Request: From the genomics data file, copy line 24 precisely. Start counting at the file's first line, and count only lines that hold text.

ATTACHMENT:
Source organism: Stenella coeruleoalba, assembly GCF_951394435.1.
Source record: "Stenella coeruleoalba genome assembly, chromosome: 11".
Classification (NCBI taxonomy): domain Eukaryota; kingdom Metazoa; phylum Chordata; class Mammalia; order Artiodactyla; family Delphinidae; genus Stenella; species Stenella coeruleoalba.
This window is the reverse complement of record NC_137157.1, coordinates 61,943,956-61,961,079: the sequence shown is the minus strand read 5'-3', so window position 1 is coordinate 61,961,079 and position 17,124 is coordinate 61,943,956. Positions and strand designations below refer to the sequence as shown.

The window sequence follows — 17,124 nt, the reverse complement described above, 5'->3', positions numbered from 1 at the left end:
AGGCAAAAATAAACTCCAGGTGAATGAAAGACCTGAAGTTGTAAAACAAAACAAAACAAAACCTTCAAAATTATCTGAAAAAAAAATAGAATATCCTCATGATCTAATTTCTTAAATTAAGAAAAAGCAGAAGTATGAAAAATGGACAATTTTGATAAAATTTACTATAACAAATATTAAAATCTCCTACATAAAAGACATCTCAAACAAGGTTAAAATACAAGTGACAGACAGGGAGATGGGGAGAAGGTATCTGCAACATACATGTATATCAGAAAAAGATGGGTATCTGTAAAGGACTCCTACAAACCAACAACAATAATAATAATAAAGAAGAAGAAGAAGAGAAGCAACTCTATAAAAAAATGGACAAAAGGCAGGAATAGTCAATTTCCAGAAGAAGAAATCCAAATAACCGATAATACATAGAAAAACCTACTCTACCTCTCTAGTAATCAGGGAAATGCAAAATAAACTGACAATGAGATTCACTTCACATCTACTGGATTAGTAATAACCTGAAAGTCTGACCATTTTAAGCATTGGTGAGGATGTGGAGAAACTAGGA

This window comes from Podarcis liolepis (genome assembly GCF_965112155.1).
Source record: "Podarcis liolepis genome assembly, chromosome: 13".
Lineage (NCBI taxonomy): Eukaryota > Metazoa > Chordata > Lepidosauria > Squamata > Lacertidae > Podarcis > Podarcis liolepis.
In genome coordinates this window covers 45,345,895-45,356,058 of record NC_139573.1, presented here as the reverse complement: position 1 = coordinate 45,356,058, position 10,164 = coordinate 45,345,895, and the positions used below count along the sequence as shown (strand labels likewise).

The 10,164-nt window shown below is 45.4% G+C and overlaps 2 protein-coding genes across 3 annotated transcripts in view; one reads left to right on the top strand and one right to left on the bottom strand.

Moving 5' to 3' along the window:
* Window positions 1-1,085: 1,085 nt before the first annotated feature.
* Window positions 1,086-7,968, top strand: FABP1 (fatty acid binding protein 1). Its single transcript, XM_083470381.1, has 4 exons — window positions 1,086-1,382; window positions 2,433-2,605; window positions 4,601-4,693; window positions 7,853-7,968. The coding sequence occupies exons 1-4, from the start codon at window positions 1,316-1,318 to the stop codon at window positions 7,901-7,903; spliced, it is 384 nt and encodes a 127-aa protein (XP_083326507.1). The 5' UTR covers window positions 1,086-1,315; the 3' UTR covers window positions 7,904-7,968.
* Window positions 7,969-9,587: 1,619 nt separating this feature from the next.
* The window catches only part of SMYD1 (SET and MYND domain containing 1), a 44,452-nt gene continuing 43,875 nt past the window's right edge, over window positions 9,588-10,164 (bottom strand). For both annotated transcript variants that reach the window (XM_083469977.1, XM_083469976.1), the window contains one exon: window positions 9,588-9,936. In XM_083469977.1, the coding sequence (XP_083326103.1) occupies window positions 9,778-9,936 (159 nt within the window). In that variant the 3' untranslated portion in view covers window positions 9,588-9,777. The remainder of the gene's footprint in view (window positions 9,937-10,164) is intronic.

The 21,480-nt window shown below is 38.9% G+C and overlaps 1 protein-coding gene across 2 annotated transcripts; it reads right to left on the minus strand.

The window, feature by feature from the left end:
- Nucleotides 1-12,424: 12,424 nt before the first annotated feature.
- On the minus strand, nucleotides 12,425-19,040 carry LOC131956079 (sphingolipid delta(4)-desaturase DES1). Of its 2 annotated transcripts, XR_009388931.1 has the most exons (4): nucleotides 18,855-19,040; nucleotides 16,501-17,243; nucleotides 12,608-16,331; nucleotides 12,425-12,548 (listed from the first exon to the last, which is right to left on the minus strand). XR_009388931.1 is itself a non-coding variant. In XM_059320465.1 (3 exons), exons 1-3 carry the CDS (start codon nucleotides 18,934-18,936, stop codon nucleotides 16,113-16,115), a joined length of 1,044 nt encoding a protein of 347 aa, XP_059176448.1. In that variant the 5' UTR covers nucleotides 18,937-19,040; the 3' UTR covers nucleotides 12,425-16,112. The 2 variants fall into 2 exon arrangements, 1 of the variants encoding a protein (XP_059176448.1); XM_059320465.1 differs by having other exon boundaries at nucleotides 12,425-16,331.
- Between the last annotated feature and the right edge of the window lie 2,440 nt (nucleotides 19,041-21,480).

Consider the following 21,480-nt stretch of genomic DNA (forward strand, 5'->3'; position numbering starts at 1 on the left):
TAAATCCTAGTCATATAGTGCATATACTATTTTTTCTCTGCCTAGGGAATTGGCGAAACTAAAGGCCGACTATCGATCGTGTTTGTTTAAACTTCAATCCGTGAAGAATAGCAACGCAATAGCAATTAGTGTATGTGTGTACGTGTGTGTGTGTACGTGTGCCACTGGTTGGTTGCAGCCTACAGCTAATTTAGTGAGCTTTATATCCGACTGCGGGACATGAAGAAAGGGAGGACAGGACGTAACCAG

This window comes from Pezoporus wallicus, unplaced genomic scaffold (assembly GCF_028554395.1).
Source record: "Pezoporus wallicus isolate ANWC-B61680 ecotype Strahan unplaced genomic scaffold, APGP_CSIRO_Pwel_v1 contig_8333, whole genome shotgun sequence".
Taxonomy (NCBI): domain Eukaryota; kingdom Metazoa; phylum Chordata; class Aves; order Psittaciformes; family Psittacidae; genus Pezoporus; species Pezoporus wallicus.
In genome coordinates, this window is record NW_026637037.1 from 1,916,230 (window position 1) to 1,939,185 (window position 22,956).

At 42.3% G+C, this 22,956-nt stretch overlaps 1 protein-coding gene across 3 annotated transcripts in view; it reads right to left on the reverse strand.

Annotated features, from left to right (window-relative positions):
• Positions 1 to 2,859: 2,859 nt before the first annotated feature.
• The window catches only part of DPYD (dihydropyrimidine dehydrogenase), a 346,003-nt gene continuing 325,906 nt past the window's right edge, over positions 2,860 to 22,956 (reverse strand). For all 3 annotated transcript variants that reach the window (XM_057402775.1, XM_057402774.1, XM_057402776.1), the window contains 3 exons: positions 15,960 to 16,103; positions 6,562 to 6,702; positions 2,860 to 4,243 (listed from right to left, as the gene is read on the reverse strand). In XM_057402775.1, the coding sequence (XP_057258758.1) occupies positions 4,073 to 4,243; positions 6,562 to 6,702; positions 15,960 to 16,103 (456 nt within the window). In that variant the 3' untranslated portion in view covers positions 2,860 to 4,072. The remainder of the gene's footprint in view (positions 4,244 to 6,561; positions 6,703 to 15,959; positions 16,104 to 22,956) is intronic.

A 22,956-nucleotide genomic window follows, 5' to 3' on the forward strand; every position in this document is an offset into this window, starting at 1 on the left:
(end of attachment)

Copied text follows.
This window comes from Pezoporus wallicus, unplaced genomic scaffold (assembly GCF_028554395.1).